Connolly, or The Green Above The Red? Introduction

Submitted by dalcassian on 23 May, 2014 - 7:08

The 1982 General Election in the 26 Counties was an important test of the Left in Ireland.

The hunger strikes of the year before, in which seven Provisional IRA members and three members of the Irish National Liberation Army (INLA) had starved to death, had had a tremendous political impact in the South. The Provisional SF/IRA had begun to turn , falteringly at first, to more emphasis on 'the Ballot Box', to supplement their 'Armalites'.

In the 1982 26 County General Election socialist republicans – including the Provos, in their politically under-nourished way - had to decide which of their profiles to present to the electorate, the socialist or the nationalist, the red or the green.

This series of articles in Socialist Organiser analysed the socialist Republicans' politics and performance. The articles led to an illuminating exchange between us and the Irish Republican Socialist Party, the political adjunct of INLA.

Full often when our fathers saw
The Red above the Green,
They rose in rude but fierce array,
With pike and gun and scian.
And over many a noble town,
And many a field of dead,
They proudly set the Irish Green
Above the English Red.
... And well they died in breach and field,
Who as their spirits fled
Still saw the Green maintain its place
Above the English Red.

(Old nationalist song)

IRELAND OCCUPIES a position among the nations of the earth unique... in the possession of what is known as a physical force party - a party, that is to say, whose members are united upon no one point, and agreed upon no single principle, except the use of physical force as the sole means of settling the dispute between the people of this country and the governing power of Great Britain...

The latter-day high-falutin hillside man exalts into a principle that which the revolutionists of other countries have looked upon as a weapon, and in his gatherings prohibits all discussion of those principles which formed the main strength of his prototypes elsewhere and made the successful use of that weapon possible.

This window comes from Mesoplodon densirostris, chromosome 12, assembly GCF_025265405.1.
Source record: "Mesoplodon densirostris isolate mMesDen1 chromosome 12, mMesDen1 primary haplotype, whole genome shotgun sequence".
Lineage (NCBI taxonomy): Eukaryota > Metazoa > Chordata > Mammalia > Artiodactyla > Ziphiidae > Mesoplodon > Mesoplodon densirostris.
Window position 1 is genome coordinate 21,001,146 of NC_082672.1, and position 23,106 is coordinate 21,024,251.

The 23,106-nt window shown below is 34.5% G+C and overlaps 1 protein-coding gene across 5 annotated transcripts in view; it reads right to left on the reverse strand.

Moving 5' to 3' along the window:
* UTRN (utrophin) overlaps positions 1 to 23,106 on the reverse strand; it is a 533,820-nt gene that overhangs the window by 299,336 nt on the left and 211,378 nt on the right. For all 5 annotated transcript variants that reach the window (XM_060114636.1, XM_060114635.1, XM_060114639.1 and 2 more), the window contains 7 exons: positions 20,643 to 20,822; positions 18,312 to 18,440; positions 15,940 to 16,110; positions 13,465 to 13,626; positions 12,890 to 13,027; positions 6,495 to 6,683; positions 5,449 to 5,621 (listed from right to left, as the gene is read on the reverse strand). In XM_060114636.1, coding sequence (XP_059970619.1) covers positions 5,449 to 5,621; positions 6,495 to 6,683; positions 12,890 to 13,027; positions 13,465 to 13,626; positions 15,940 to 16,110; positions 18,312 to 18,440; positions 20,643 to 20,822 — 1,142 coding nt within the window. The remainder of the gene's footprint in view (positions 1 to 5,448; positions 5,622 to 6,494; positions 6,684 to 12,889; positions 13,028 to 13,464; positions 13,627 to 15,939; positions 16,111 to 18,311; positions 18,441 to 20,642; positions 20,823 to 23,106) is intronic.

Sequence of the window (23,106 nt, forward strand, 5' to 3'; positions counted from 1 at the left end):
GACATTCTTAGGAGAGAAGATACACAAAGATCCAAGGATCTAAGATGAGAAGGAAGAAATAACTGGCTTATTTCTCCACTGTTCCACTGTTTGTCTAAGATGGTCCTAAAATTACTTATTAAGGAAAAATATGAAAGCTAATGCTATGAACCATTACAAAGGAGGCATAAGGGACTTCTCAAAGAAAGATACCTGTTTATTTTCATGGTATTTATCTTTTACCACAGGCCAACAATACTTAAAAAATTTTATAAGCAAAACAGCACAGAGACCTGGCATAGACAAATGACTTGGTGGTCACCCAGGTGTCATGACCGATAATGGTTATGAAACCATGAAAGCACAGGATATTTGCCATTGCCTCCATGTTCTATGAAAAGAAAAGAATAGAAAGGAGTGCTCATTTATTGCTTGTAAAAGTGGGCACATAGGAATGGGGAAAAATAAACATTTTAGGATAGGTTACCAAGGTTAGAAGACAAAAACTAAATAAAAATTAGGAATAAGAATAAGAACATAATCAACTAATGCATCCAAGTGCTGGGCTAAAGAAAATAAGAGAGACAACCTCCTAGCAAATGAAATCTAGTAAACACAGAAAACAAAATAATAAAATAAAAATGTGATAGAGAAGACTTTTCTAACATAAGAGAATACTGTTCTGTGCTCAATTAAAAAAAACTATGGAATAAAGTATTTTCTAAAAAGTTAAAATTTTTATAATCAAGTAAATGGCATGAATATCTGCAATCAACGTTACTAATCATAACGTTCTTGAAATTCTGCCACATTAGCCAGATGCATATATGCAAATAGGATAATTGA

Our people have glided at different periods of the past century from moral force agitation, so called, into physical force rebellion, from constitutionalism into insurrectionism, - meeting in each the same failure and the same disaster, and yet seem as far as ever from learning the great truth that neither method is ever likely to be successful until they first insists that a perfect agreement upon the end to be attained should be arrived at as a starting-point for all our efforts...

Every revolutionary movement in Ireland has drawn the bulk of its adherents from the ranks of disappointed followers of defeated constitutional movements. After having exhausted their constitutional efforts in striving to secure such a modicum of political power as would justify them to their own consciences in taking a place as loyal subjects of the British Empire, they, in despair, turn to thoughts of physical force as a means of attaining their ends.

Their conception of what constitutes freedom was in no sense changed or revolutionised; they still believed in the political form of freedom which had been their ideal in their constitutional days: but no longer hoping for it from the Acts of the British Parliament, they swung over into the ranks of the 'physical force' men as the only means of attaining it.

James Connolly: 'Workers' Republic', July 1899.

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